Why You Need to Get Better at Failing

Treat failure as a teachable moment, not a lack of success. It's the first step to getting where you want to be

Written by Graham F. Scott
Fail Forward founder Ashley Good. Photo: Arthur Mola

Ashley Good stood on stage, her arms spread above her head in a Y formation. Hundreds of people stood in front of her in the same stance. And then, in unison, they all chanted “How Interesting!”

This was the odd scene at the PROFITguide/Chatelaine W100 Idea Exchange closing keynote in Toronto on June 5, where Good—founder and CEO of the consultancy Fail Forward—was trying to get conference attendees to reframe how they think about failure. “I want to redefine failure,” Good told the crowd that afternoon. “Because the dictionary definition of failure as €˜a lack of success’ is entirely unhelpful. I would love for everyone to instead define failure as a teachable moment.”

Hence the arms-raised power-pose and the two-word mantra—intended to be a ritual that entrepreneurs can use when they’re feeling bad about something. The posture short-circuits the gloomy, slouchy body language that we assume when thinking about our failures, while the phrase “how interesting” emphasizes that we shouldn’t shrink from our failure or sulk about it, but instead examine it closely and treat it as an opportunity to learn and grow.

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“Imagine what would happen,” said Good, “if every time we failed, instead of pointing fingers, we said to ourselves: €˜How fascinating! What did I learn?'”

And failure is ultimately what points us toward success—if we’re paying attention, that is. “Failure is an indicator that we’re really onto something interesting,” says Good. “Any time we’re doing something interesting there are going to be elements of failure in what we do. So the best thing we can do in those instances are deal with it as productively as possible. That doesn’t mean celebrating it—but it does mean learning as much as we can from it.”

Good became a failure guru after a stint with Engineers Without Borders where, ironically enough, she had tried to start a project researching organizational failures within EWB—a project that ultimately bombed. Still, she couldn’t shake the feeling that there was a lot to learn from studying how organizations failed. The result was Fail Forward, which now offers consulting, speaking and research services to a broad range of clients.

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Exercises like the arm-raising and chanting, even if they may feel ridiculous, are necessary, Good says, because our natural instinct is to shut down and withdraw in the face of our own mistakes. “In times of failure we are going to react badly,” she says, and that is perfectly natural. “We’re hardwired to behave defensively,” to blame other people or external factors we can’t control.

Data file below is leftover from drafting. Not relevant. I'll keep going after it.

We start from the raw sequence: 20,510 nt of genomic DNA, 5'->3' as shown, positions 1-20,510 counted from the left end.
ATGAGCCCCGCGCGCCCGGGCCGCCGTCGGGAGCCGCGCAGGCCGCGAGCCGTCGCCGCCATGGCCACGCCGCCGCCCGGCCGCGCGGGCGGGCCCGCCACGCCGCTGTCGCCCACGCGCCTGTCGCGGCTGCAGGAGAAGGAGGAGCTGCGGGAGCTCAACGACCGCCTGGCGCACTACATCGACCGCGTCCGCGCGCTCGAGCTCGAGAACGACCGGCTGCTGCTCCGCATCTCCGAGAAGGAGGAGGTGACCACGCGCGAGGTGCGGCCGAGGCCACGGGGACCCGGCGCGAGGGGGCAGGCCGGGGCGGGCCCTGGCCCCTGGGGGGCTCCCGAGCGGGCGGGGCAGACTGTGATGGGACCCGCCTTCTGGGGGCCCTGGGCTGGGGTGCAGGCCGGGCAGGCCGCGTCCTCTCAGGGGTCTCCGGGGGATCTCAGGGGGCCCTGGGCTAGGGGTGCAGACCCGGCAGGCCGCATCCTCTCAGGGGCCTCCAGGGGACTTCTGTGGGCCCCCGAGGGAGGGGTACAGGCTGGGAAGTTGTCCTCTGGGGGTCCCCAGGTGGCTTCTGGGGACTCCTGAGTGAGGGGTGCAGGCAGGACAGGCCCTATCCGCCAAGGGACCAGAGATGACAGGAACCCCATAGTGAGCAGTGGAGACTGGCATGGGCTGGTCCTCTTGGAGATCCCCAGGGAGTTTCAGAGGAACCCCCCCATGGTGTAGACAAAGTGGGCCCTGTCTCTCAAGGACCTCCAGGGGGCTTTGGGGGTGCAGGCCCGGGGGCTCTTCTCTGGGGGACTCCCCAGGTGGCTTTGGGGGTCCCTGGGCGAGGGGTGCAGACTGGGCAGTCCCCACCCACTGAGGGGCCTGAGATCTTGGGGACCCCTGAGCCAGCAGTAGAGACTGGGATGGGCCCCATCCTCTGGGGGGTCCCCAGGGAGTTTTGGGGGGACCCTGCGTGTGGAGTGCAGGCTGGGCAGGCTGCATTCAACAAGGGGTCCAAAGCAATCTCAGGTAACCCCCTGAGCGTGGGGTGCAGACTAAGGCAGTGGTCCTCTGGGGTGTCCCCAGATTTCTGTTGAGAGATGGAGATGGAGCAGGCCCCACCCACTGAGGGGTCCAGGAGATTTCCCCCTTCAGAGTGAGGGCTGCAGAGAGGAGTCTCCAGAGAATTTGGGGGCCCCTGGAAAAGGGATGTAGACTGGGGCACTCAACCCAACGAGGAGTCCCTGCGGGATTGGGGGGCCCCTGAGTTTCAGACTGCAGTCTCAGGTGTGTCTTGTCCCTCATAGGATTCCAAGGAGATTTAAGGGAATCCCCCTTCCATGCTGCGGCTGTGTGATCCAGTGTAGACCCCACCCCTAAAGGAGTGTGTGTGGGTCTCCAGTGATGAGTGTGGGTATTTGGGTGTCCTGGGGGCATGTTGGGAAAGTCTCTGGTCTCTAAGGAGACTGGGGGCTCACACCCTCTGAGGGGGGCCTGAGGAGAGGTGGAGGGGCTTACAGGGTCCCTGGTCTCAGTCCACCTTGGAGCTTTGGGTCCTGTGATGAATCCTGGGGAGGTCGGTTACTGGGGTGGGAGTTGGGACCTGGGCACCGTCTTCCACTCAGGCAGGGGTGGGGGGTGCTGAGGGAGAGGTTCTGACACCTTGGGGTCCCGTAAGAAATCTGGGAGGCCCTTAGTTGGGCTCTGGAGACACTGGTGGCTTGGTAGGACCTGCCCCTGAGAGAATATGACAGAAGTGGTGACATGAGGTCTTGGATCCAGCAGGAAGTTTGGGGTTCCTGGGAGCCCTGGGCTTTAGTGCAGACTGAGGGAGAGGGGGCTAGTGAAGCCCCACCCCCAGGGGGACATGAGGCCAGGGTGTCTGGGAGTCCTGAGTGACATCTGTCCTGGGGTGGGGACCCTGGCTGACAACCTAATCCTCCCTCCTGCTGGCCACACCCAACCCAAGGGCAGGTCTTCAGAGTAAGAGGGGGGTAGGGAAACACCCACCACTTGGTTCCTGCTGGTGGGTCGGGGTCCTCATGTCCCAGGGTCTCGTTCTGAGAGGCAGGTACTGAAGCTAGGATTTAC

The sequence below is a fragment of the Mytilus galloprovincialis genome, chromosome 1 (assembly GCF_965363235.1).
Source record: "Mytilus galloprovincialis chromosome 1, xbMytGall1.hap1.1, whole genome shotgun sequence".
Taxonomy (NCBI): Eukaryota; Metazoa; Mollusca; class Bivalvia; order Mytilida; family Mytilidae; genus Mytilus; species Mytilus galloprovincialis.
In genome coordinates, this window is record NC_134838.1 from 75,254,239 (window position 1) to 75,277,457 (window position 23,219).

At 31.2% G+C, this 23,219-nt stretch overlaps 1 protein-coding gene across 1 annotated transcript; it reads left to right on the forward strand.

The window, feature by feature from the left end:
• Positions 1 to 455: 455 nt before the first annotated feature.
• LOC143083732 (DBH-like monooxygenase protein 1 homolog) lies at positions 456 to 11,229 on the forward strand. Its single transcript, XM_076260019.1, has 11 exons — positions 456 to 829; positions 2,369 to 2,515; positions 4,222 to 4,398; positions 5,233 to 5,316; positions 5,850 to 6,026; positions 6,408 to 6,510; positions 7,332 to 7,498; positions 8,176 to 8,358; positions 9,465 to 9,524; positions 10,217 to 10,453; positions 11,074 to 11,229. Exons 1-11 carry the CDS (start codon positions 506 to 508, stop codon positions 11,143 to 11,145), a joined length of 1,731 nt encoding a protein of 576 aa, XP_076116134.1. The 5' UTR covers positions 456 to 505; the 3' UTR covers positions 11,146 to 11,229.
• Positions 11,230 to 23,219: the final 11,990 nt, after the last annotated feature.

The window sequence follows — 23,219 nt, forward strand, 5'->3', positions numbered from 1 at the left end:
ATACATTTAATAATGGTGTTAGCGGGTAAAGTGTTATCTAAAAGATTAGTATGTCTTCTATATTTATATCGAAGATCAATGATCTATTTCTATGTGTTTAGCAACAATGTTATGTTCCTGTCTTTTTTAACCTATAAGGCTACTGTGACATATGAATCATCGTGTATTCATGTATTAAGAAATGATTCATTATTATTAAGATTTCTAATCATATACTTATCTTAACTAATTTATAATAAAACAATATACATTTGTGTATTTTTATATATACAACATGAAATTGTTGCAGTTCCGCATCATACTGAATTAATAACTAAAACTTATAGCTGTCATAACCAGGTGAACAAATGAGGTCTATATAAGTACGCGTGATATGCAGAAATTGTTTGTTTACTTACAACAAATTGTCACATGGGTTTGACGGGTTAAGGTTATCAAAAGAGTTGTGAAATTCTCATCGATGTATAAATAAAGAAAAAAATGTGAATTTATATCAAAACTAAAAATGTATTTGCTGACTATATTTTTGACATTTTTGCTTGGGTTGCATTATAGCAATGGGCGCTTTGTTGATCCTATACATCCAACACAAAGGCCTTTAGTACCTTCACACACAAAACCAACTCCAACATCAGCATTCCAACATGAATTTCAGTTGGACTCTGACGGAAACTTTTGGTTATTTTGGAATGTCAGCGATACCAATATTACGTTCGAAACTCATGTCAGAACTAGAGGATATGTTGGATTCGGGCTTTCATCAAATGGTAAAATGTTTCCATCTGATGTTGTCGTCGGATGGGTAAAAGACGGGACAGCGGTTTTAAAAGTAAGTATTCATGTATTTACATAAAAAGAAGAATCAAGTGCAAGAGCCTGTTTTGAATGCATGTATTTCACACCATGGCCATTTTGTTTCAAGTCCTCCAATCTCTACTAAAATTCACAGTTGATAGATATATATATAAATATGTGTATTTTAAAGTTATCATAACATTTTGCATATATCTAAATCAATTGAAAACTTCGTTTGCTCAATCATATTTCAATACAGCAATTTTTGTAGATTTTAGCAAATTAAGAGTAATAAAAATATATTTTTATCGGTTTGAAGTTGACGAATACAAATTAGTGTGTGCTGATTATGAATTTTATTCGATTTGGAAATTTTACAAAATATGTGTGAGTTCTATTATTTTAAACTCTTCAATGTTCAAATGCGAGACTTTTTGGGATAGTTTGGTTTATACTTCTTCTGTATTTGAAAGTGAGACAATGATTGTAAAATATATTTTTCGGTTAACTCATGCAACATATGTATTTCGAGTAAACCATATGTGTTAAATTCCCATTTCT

To avoid these traps, Good wrapped up with a few practical strategies for planning for failure and being ready for it when—not if—it comes. One is to schedule time to reflect on what’s working and what’s not. “We don’t value it if we don’t make time for it,” she says. Explicitly putting time to reflect in your calendar works.

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Second is to include learning as a specific goal for your projects—not confining your goal to just to shipping a product or signing a contract, but always making the acquisition of a new piece of knowledge a requirement for success.

Third is to set out as clearly as possible your tolerance for risk. Some entrepreneurs are willing to put more on the line than others, and that’s perfectly natural. But knowing exactly how much risk you can stomach—and what the consequences of failure could be—allows you to take leaps on new initiatives that could be transformative for your business.

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Finally, once you’ve gotten better at examining and learning from failure, it does you no good to hoard that knowledge, so spread it around. “Are there other people that could really benefit from that experience?” Good asked. You bet there are. The only thing worse than failing once is making the same failure again, so getting knowledge out in the open as much as possible can prevent repeating costly mistakes, freeing up time that may be better spent on success.

Ultimately, Good believes failure is a skill that we can improve at, just like interviewing job candidates or reading a balance sheet. We can build that skill, to learn how to learn,” says Good. Paradoxically, we can get better at failing. “And as we build that skill it gives us more room to take smart risks and innovate.”


How do you react to failure? Do you treat it as a lack of success, or as a teachable moment? Share your thoughts using the comments section below.

Originally appeared on PROFITguide.com